Research by the University of St Andrews shows that chimpanzees vary their screams depending on the severity of the attack and that they can exaggerate the nature of the attack, but only if higher ranking group members are in the audience. The way they scream provides nearby listeners with important cues about the nature of the attack.
The research team, comprising of Dr Katie Slocombe and Dr Klaus Zuberbuhler, found that victims' screams change in acoustic structure according to the severity of aggression experienced. Screams given in response to severe aggression (chasing or beating) are longer, higher in frequency and given in longer slower bouts than screams given to mild aggression (charges and threats).
The study, conducted with wild chimpanzees in Budongo Forest, Uganda, also shows that victims are sensitive to the composition of the audience and modify the structure of their screams accordingly. When faced with severe aggression, victims modify their screams to exaggerate the level of aggression faced, but only if there is a chimpanzee in the audience who is equal or higher ranking than the aggressor (ie a chimp capable of challenging the aggressor and helping the victim). This audience effect only occurs with severe aggression, not mild aggression, showing they only modify their calls when they most need help.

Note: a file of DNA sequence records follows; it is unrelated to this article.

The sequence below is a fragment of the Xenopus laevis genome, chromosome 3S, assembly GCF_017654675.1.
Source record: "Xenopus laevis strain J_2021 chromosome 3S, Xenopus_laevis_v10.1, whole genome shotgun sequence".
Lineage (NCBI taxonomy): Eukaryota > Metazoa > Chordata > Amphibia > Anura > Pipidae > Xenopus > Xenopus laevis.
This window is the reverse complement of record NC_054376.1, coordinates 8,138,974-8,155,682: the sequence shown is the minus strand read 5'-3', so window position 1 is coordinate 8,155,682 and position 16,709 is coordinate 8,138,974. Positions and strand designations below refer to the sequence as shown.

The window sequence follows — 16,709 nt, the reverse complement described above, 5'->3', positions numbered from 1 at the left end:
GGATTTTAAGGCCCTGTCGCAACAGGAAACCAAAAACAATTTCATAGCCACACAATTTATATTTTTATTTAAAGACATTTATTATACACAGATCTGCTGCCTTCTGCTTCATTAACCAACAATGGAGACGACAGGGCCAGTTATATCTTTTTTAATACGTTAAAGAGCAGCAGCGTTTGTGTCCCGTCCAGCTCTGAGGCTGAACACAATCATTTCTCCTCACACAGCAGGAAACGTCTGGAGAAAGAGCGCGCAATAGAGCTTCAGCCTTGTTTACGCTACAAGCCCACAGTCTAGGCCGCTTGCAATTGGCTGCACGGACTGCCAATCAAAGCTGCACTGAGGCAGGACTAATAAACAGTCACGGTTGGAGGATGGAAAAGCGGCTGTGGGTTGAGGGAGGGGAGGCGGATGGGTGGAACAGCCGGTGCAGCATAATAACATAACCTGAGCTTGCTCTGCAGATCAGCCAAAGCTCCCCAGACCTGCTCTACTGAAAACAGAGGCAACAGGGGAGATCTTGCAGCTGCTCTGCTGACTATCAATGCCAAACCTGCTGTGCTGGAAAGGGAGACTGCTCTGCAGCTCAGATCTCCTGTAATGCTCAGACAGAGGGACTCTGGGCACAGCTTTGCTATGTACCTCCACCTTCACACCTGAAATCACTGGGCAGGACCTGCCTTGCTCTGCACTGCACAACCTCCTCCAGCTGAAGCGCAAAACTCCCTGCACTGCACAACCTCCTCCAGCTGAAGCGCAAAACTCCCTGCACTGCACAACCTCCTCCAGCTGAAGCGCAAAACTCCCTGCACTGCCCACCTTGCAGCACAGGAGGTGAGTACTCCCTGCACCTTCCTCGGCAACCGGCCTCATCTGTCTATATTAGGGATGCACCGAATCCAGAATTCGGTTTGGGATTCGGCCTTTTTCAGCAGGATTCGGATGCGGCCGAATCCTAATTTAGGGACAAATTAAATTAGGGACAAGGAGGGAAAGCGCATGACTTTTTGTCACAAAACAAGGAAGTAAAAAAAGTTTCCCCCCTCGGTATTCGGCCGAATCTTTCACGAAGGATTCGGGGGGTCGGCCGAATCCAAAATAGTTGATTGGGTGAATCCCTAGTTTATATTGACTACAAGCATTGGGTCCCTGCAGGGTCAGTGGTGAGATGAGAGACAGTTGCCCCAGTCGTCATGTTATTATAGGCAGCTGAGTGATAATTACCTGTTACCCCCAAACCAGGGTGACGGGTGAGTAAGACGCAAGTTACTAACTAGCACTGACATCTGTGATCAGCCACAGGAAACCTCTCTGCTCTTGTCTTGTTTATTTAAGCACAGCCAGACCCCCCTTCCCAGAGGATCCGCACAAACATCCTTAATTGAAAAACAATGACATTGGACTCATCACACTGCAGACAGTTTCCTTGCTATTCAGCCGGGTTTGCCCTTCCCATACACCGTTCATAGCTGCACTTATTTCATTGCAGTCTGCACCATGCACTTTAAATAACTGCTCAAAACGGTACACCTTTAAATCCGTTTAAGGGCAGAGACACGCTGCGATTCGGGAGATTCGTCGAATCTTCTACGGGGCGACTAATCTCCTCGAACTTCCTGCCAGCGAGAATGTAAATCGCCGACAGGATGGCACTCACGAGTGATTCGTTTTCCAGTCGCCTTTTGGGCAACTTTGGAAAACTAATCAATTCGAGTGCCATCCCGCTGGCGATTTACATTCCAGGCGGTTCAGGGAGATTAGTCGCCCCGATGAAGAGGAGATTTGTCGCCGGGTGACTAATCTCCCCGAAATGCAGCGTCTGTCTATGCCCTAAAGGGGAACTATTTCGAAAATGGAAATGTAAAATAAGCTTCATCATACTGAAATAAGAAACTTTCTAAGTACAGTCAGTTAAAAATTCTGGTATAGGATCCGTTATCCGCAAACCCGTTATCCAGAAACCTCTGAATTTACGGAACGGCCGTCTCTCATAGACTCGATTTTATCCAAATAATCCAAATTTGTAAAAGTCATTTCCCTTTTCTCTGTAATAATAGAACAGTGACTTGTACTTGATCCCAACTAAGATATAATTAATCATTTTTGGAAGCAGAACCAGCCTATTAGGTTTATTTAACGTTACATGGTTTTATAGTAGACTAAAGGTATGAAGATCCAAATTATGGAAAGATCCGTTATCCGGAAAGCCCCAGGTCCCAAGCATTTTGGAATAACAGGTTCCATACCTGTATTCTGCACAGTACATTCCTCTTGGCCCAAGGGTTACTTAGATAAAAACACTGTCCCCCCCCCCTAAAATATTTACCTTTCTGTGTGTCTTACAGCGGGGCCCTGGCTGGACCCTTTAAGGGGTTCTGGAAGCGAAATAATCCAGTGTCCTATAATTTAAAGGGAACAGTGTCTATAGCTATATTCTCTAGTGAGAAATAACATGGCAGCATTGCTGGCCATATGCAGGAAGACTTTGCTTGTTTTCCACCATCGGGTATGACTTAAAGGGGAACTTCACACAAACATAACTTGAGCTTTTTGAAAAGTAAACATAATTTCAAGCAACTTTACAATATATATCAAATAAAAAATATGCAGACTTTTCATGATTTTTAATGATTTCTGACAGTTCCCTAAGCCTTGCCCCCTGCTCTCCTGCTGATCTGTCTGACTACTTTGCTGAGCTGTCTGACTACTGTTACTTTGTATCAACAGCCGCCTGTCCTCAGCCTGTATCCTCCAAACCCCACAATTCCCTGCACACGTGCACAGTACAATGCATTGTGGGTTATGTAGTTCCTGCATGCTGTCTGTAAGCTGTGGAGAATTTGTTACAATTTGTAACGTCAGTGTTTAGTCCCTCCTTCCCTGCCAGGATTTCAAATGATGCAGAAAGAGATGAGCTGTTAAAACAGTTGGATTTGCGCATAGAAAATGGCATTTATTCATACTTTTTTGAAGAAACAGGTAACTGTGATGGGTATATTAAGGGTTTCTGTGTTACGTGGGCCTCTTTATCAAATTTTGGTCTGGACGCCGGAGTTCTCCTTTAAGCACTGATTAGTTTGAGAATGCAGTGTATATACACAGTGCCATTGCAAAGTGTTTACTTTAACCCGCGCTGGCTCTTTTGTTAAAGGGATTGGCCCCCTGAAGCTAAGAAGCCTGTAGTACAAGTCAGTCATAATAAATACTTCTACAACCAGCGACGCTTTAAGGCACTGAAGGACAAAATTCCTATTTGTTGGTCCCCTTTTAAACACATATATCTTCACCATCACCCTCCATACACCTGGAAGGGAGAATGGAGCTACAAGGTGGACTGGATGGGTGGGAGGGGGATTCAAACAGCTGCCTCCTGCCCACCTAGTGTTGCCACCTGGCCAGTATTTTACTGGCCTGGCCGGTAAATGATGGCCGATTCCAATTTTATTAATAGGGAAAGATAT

Dr Slocombe said, "We conclude victims use screams flexibly to recruit help from others and have a complex understanding of third party relations. They know exactly who can challenge who, and this knowledge of social relationships influences their vocal production. This shows there is more flexibility in their vocal communication than previously thought".
The study is published in the Proceedings of the National Academy of Sciences (Monday, October 15, 2007).
Source: University of St Andrews
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